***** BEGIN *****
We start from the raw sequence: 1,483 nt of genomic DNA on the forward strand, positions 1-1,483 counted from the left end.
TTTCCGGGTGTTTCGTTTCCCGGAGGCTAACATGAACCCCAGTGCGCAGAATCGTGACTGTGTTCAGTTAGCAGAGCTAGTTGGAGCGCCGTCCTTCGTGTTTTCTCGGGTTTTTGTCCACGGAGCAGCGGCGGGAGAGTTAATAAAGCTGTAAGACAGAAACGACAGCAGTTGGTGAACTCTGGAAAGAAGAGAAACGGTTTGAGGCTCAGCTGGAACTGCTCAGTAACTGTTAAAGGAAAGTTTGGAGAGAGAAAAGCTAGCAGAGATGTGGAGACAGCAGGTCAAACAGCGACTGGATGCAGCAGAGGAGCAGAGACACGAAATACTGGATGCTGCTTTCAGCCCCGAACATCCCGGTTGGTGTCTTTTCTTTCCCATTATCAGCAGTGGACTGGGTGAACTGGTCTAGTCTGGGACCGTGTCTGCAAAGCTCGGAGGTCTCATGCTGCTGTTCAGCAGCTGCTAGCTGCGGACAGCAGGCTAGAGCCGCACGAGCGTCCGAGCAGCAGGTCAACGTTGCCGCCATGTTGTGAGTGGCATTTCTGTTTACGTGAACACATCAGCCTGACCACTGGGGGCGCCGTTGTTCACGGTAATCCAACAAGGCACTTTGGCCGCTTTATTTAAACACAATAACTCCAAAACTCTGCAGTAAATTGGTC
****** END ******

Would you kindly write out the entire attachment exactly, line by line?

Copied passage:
We start from the raw sequence: 1,483 nt of genomic DNA on the forward strand, positions 1-1,483 counted from the left end.
TTTCCGGGTGTTTCGTTTCCCGGAGGCTAACATGAACCCCAGTGCGCAGAATCGTGACTGTGTTCAGTTAGCAGAGCTAGTTGGAGCGCCGTCCTTCGTGTTTTCTCGGGTTTTTGTCCACGGAGCAGCGGCGGGAGAGTTAATAAAGCTGTAAGACAGAAACGACAGCAGTTGGTGAACTCTGGAAAGAAGAGAAACGGTTTGAGGCTCAGCTGGAACTGCTCAGTAACTGTTAAAGGAAAGTTTGGAGAGAGAAAAGCTAGCAGAGATGTGGAGACAGCAGGTCAAACAGCGACTGGATGCAGCAGAGGAGCAGAGACACGAAATACTGGATGCTGCTTTCAGCCCCGAACATCCCGGTTGGTGTCTTTTCTTTCCCATTATCAGCAGTGGACTGGGTGAACTGGTCTAGTCTGGGACCGTGTCTGCAAAGCTCGGAGGTCTCATGCTGCTGTTCAGCAGCTGCTAGCTGCGGACAGCAGGCTAGAGCCGCACGAGCGTCCGAGCAGCAGGTCAACGTTGCCGCCATGTTGTGAGTGGCATTTCTGTTTACGTGAACACATCAGCCTGACCACTGGGGGCGCCGTTGTTCACGGTAATCCAACAAGGCACTTTGGCCGCTTTATTTAAACACAATAACTCCAAAACTCTGCAGTAAATTGGTC